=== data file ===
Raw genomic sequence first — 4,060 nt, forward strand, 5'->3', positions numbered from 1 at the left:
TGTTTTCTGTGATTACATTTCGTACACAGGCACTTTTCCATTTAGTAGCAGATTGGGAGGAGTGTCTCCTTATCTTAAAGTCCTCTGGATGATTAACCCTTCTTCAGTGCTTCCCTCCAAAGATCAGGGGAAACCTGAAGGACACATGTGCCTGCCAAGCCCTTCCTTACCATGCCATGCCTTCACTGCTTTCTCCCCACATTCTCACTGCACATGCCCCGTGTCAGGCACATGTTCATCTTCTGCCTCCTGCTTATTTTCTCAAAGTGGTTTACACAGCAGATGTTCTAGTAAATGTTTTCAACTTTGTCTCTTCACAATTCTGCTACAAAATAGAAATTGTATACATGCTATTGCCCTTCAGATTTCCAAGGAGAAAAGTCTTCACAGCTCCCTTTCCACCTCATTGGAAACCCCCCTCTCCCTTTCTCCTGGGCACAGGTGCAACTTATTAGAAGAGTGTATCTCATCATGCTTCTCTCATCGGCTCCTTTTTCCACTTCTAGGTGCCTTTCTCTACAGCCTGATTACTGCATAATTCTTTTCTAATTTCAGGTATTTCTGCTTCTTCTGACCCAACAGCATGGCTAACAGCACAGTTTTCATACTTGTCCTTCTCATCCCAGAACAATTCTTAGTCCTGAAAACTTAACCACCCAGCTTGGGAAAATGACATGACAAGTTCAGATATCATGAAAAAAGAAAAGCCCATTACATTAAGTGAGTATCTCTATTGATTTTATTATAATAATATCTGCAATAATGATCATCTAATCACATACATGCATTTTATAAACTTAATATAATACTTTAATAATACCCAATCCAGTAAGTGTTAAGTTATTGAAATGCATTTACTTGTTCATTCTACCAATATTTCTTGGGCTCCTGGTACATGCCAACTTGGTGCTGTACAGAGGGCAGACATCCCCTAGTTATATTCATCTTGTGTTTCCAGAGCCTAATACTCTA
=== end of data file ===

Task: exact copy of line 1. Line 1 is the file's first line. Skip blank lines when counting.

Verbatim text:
Raw genomic sequence first — 4,060 nt, forward strand, 5'->3', positions numbered from 1 at the left: